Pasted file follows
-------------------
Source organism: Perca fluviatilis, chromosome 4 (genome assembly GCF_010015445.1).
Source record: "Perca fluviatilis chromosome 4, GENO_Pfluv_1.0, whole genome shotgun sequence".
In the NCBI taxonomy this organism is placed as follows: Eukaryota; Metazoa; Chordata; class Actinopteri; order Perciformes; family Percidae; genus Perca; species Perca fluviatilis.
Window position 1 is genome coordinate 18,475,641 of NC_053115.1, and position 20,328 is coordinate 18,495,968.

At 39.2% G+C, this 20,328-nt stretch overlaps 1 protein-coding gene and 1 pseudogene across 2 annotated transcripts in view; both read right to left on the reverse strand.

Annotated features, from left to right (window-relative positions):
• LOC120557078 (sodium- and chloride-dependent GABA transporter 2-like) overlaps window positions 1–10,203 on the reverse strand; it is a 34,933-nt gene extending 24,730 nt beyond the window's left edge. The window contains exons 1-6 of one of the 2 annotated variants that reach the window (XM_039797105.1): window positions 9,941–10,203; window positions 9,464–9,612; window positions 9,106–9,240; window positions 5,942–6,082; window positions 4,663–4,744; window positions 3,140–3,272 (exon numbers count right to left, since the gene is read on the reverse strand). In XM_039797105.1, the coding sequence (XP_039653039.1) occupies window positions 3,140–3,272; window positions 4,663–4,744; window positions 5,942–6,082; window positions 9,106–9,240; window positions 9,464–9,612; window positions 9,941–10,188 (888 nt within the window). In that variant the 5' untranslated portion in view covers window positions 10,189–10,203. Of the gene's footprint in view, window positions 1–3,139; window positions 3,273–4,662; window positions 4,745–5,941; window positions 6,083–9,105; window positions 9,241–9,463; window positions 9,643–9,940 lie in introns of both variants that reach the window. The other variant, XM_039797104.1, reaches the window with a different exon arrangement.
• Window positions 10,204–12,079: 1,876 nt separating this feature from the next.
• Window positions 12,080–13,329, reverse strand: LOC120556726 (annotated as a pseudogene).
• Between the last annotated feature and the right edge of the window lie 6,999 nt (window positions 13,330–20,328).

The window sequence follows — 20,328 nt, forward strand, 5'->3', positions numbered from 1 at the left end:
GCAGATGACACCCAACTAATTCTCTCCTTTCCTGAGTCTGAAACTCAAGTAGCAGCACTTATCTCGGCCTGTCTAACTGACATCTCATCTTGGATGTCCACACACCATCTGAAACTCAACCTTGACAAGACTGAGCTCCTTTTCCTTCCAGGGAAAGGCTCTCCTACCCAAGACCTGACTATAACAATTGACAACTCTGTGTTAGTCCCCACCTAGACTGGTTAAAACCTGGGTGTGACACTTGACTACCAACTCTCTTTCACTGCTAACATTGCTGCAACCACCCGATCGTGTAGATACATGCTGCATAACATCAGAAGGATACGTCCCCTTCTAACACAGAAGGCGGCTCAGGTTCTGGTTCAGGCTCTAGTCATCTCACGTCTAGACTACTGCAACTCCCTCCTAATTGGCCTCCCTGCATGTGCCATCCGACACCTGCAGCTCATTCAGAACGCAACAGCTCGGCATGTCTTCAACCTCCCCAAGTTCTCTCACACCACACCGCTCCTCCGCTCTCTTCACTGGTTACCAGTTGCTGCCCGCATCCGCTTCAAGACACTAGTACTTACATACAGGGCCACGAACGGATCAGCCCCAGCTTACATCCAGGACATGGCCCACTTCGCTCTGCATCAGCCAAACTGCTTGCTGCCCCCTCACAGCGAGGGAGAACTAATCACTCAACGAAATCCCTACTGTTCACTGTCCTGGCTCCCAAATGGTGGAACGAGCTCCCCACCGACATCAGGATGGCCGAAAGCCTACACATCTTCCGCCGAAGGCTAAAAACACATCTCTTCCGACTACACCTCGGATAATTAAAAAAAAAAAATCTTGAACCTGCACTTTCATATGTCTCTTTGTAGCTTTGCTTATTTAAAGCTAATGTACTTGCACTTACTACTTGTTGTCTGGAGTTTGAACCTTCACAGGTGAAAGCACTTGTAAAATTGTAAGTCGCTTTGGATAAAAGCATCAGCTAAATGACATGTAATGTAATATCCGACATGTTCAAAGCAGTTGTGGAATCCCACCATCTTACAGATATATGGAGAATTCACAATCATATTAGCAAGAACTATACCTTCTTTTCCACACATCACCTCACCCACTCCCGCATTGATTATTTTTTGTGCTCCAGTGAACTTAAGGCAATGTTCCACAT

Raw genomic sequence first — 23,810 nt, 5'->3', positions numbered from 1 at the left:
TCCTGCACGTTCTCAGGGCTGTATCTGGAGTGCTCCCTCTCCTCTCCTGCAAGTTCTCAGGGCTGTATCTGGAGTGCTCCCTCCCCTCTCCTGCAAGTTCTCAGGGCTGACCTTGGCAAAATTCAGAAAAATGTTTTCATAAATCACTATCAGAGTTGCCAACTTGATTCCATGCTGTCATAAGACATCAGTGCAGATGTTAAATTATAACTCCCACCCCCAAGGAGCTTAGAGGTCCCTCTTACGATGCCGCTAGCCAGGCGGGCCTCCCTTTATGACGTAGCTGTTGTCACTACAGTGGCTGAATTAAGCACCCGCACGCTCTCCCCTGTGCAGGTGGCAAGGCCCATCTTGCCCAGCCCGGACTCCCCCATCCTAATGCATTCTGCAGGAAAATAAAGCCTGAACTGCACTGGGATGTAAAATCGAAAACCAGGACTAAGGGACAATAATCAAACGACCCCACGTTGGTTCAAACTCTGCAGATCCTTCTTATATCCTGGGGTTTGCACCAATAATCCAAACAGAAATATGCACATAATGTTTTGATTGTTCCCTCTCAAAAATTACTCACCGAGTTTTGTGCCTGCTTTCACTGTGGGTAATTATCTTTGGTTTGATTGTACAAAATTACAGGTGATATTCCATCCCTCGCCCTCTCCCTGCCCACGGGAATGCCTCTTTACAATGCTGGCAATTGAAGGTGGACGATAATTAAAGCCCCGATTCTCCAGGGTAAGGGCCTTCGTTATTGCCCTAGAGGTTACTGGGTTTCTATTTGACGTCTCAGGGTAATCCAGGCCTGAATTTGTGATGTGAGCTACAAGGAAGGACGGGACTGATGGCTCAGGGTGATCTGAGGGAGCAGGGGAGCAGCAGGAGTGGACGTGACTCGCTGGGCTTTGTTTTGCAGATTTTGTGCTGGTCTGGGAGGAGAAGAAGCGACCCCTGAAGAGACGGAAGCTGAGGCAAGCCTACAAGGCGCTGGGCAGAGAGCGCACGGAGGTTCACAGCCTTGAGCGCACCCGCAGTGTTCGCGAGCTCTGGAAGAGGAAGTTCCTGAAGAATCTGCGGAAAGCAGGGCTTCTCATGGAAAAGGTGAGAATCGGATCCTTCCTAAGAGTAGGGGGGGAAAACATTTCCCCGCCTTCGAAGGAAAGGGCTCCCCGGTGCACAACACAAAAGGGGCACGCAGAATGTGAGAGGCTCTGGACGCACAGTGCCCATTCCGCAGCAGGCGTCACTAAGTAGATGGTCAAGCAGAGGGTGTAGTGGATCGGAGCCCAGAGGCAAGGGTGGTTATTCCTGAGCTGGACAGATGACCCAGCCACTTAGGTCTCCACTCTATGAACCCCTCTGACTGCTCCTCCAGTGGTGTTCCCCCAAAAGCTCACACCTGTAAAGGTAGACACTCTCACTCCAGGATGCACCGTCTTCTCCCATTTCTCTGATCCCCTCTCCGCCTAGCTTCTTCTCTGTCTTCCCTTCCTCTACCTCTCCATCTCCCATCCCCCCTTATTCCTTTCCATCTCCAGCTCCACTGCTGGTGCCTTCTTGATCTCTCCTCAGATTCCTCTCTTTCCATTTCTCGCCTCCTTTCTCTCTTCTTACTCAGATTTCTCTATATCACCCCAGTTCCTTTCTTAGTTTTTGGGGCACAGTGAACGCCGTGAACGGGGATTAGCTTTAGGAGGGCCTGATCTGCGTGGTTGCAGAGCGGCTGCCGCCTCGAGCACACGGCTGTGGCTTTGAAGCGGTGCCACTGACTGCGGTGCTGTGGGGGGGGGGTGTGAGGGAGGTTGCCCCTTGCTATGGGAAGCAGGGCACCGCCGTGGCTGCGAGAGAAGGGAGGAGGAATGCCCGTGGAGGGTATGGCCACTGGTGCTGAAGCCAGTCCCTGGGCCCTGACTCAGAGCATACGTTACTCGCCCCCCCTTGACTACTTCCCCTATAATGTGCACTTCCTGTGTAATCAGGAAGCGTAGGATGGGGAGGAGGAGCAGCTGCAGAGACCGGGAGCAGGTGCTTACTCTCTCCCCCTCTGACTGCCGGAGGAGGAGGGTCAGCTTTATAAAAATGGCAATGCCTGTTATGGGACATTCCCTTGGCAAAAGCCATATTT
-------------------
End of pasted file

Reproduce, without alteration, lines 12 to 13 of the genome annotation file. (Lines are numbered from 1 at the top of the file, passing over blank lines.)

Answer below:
GCAGATGACACCCAACTAATTCTCTCCTTTCCTGAGTCTGAAACTCAAGTAGCAGCACTTATCTCGGCCTGTCTAACTGACATCTCATCTTGGATGTCCACACACCATCTGAAACTCAACCTTGACAAGACTGAGCTCCTTTTCCTTCCAGGGAAAGGCTCTCCTACCCAAGACCTGACTATAACAATTGACAACTCTGTGTTAGTCCCCACCTAGACTGGTTAAAACCTGGGTGTGACACTTGACTACCAACTCTCTTTCACTGCTAACATTGCTGCAACCACCCGATCGTGTAGATACATGCTGCATAACATCAGAAGGATACGTCCCCTTCTAACACAGAAGGCGGCTCAGGTTCTGGTTCAGGCTCTAGTCATCTCACGTCTAGACTACTGCAACTCCCTCCTAATTGGCCTCCCTGCATGTGCCATCCGACACCTGCAGCTCATTCAGAACGCAACAGCTCGGCATGTCTTCAACCTCCCCAAGTTCTCTCACACCACACCGCTCCTCCGCTCTCTTCACTGGTTACCAGTTGCTGCCCGCATCCGCTTCAAGACACTAGTACTTACATACAGGGCCACGAACGGATCAGCCCCAGCTTACATCCAGGACATGGCCCACTTCGCTCTGCATCAGCCAAACTGCTTGCTGCCCCCTCACAGCGAGGGAGAACTAATCACTCAACGAAATCCCTACTGTTCACTGTCCTGGCTCCCAAATGGTGGAACGAGCTCCCCACCGACATCAGGATGGCCGAAAGCCTACACATCTTCCGCCGAAGGCTAAAAACACATCTCTTCCGACTACACCTCGGATAATTAAAAAAAAAAAATCTTGAACCTGCACTTTCATATGTCTCTTTGTAGCTTTGCTTATTTAAAGCTAATGTACTTGCACTTACTACTTGTTGTCTGGAGTTTGAACCTTCACAGGTGAAAGCACTTGTAAAATTGTAAGTCGCTTTGGATAAAAGCATCAGCTAAATGACATGTAATGTAATATCCGACATGTTCAAAGCAGTTGTGGAATCCCACCATCTTACAGATATATGGAGAATTCACAATCATATTAGCAAGAACTATACCTTCTTTTCCACACATCACCTCACCCACTCCCGCATTGATTATTTTTTGTGCTCCAGTGAACTTAAGGCAATGTTCCACAT

Raw genomic sequence first — 23,810 nt, 5'->3', positions numbered from 1 at the left: